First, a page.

Opening shot: a harried, attractive woman arrives home. She walks in, and closes the front door behind her with her foot. Two young boys who look about ten years old go running by, without acknowledging her, waving toys and making noise. She drops her shoulder bag on to a bench and continues into the home, carrying two packed grocery bags into her kitchen. She’s talking to us about her “2:30 feeling,” as she arrives home after her ‘first job’ to begin her ‘second job,’ presumably with her family.
She enters her spacious, spotless, granite-filled kitchen. At the table sit two other children, more sedate than the high-spirited youngsters who ran through the foyer earlier, children who appear to be either happily working on homework or otherwise quietly occupied. Note: neither of them greets the woman either.
At this point, I’m confused. I can only guess she’s either the hired help everyone feels perfectly comfortable ignoring for some reason or their over-worked, exhausted mother who demands not one thing from them, not even a greeting when she enters the room.
A cautious, responsible woman, she despairs about her stressful, tiring day and then informs us of her recent decision to load up on legal stimulants. She admits that she was “nervous” at first, but her husband reassured her of the efficacy and safety of this miracle drink. She takes two packages out of her grocery bag – his and her, I guess – and as she tells the story of his endorsement, she mimics his yapping mouth and rolls her eyes, as if he couldn’t possibly tell her anything of value about any subject at any time that could be trusted. Her husband – the moron! – this stuff works for him. Somehow, despite his seemingly poor track record for sharing relevant, factual information, she decided to give him a chance and give his suggestion a whirl. It has only a few calories – thank God! She can keep her girlish figure. Zero sugar – again, so she can fit into her skinny jeans easily.
[I’m interrupting this narrative to admit that this is nothing new. Men shown in commercials have been the recipients of derisive comments, mockery and other uncharitable depictions for years. This one is sort of like that but it’s more than that, too. It’s an equal opportunity insult-fest. Read on.]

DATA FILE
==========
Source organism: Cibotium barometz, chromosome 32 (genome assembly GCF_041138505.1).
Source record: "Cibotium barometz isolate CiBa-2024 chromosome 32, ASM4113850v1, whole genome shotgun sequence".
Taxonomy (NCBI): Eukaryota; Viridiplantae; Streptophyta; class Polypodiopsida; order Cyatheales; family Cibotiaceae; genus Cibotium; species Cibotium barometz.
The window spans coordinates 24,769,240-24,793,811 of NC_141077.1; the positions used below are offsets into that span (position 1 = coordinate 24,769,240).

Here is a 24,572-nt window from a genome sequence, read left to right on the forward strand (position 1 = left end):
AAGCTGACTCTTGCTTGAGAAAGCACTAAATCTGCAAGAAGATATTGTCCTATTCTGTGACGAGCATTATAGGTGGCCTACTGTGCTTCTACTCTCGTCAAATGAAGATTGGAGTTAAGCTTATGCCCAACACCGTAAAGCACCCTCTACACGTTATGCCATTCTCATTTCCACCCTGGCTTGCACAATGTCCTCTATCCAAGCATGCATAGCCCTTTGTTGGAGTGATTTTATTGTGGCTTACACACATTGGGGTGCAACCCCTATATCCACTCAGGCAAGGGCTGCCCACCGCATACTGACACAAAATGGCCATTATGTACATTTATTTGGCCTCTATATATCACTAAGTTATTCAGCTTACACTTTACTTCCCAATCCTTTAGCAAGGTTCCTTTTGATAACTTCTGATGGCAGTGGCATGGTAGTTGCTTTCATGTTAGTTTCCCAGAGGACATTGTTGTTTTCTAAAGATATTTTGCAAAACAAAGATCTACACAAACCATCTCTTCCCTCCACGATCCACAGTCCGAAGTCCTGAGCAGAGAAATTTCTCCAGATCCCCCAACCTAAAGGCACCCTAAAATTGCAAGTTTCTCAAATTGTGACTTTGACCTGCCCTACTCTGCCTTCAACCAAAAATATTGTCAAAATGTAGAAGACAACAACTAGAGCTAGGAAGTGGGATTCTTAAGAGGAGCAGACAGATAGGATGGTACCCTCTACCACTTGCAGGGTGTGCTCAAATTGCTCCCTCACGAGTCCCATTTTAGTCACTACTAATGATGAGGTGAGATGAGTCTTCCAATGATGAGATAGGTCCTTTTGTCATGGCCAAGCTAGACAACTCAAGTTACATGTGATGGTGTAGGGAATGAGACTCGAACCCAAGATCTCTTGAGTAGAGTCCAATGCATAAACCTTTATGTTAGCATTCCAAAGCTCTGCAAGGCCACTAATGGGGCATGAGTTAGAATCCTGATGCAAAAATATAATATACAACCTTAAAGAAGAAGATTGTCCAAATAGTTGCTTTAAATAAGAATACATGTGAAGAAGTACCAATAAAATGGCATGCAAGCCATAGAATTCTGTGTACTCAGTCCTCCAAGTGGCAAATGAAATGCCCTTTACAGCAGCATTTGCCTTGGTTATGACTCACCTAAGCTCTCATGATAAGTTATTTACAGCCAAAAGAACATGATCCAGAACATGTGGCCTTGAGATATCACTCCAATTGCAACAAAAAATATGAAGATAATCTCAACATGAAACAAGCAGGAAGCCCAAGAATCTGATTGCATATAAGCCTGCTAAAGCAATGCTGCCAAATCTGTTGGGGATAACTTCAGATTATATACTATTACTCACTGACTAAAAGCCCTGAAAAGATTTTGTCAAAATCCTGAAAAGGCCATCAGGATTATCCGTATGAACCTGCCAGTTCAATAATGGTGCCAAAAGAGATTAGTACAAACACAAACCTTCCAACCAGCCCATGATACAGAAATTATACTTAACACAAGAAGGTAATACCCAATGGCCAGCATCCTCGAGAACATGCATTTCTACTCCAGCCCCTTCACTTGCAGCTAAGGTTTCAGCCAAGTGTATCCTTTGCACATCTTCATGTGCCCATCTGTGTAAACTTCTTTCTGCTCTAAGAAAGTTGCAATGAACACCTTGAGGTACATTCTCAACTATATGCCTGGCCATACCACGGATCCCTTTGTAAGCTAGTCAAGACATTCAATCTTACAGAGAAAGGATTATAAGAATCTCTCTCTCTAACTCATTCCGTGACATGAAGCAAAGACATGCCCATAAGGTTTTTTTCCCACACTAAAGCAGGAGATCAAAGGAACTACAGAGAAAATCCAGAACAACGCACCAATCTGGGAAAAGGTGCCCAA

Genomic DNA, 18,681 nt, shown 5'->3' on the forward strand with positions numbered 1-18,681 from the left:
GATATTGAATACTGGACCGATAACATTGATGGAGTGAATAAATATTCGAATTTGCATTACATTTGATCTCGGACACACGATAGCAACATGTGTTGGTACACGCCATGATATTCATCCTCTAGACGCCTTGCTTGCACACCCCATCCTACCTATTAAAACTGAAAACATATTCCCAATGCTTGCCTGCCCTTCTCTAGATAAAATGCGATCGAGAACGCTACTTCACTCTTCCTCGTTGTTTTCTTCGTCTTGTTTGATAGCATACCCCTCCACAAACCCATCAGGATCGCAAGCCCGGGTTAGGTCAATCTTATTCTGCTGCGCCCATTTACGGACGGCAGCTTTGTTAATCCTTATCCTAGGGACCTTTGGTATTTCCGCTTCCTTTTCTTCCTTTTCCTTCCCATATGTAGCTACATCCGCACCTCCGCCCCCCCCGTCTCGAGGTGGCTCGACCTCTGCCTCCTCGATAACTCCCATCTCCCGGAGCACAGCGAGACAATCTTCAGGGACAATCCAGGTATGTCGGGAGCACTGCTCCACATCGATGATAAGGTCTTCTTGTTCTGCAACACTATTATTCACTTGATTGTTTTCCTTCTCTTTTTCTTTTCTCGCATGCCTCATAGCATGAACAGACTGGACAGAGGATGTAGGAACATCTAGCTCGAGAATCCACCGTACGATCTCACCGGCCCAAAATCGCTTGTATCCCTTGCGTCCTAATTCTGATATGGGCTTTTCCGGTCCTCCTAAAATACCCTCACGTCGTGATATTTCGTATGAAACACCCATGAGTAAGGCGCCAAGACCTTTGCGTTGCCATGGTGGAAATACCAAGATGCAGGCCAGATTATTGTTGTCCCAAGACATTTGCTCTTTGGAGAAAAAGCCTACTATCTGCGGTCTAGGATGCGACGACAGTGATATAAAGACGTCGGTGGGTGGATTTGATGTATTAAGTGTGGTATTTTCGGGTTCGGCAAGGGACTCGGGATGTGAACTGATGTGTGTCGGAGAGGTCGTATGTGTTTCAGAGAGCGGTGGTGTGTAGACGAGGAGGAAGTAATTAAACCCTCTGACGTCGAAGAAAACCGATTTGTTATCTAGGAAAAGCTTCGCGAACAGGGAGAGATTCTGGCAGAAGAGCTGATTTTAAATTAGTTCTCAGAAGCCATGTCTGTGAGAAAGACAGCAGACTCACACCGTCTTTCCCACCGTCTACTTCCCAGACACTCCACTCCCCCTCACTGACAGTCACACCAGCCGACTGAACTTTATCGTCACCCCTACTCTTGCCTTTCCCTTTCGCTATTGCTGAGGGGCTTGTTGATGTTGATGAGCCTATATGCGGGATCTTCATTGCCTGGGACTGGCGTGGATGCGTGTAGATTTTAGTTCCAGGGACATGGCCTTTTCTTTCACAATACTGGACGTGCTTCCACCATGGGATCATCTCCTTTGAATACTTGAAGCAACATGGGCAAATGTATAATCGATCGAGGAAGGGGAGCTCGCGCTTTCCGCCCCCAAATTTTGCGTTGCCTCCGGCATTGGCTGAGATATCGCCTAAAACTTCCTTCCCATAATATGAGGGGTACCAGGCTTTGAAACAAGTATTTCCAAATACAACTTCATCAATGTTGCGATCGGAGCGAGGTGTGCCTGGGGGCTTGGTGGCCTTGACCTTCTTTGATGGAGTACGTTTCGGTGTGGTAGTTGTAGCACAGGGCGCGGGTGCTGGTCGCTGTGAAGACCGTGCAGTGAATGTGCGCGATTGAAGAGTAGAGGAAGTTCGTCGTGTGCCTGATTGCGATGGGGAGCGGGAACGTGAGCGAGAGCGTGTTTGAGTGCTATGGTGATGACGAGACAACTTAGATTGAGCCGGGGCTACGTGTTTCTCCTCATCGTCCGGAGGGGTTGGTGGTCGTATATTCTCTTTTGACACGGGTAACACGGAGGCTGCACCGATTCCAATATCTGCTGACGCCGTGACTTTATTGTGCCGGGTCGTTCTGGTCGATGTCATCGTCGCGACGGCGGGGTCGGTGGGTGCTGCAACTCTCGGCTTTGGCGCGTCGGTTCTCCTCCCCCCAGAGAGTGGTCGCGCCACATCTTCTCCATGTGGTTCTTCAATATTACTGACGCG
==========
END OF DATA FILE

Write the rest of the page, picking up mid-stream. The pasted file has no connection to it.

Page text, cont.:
She walks over to him to deliver his own little set of bottles, presumably to help him overcome his debilitating “2:30 feeling” and…wait a minute! I know what you’re thinking but you’re wrong. Unlike his wife, he’s not frantic with activity and just trying to make it through his own slump. He’s not vacuuming or changing the oil or raking the yard or cleaning the gutters or doing another load of laundry or starting dinner. He’s on the sofa. Sitting on the sofa quietly, as two boys run amok, as two other kids do homework and as his wife – between her two jobs apparently - carries two full bags of groceries in to the house. There he is – just sitting. And even better: reading a magazine.
She plops down next to him and then admits he was right about one thing: exactly what she needs to drink to get more energy every day. He delivers one line in this marketing masterpiece: “Told you so.”
Is it me? (Don’t answer that.) This makes me insane. I hate that it’s nearly 2011 and we’re subjected to a little commercial tableau featuring a wife/homemaker/working woman, reminiscent of Ms. Helen Reddy circa 1972. I hate that this husband sits around like a king in his castle.
And all this time, I thought AMC’s Madmen was supposed to be a period piece, pointing out the quirks and wrong-headed thinking of a different age. If this commercial is an example of the sales pitches created by ad agencies these days, it turns out not one thing has changed on Madison Avenue in fifty years, except possibly the smoking policies.